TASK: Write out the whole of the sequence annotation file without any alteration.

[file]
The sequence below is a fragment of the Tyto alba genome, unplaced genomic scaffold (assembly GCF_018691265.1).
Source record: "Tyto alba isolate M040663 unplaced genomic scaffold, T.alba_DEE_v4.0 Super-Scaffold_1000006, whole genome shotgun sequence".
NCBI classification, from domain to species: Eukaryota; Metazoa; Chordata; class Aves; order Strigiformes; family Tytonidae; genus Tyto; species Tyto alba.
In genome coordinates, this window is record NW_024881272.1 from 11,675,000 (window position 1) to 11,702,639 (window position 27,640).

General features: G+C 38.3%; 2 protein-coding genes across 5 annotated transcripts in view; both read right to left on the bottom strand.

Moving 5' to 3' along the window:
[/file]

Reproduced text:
The sequence below is a fragment of the Tyto alba genome, unplaced genomic scaffold (assembly GCF_018691265.1).
Source record: "Tyto alba isolate M040663 unplaced genomic scaffold, T.alba_DEE_v4.0 Super-Scaffold_1000006, whole genome shotgun sequence".
NCBI classification, from domain to species: Eukaryota; Metazoa; Chordata; class Aves; order Strigiformes; family Tytonidae; genus Tyto; species Tyto alba.
In genome coordinates, this window is record NW_024881272.1 from 11,675,000 (window position 1) to 11,702,639 (window position 27,640).

General features: G+C 38.3%; 2 protein-coding genes across 5 annotated transcripts in view; both read right to left on the bottom strand.

Moving 5' to 3' along the window: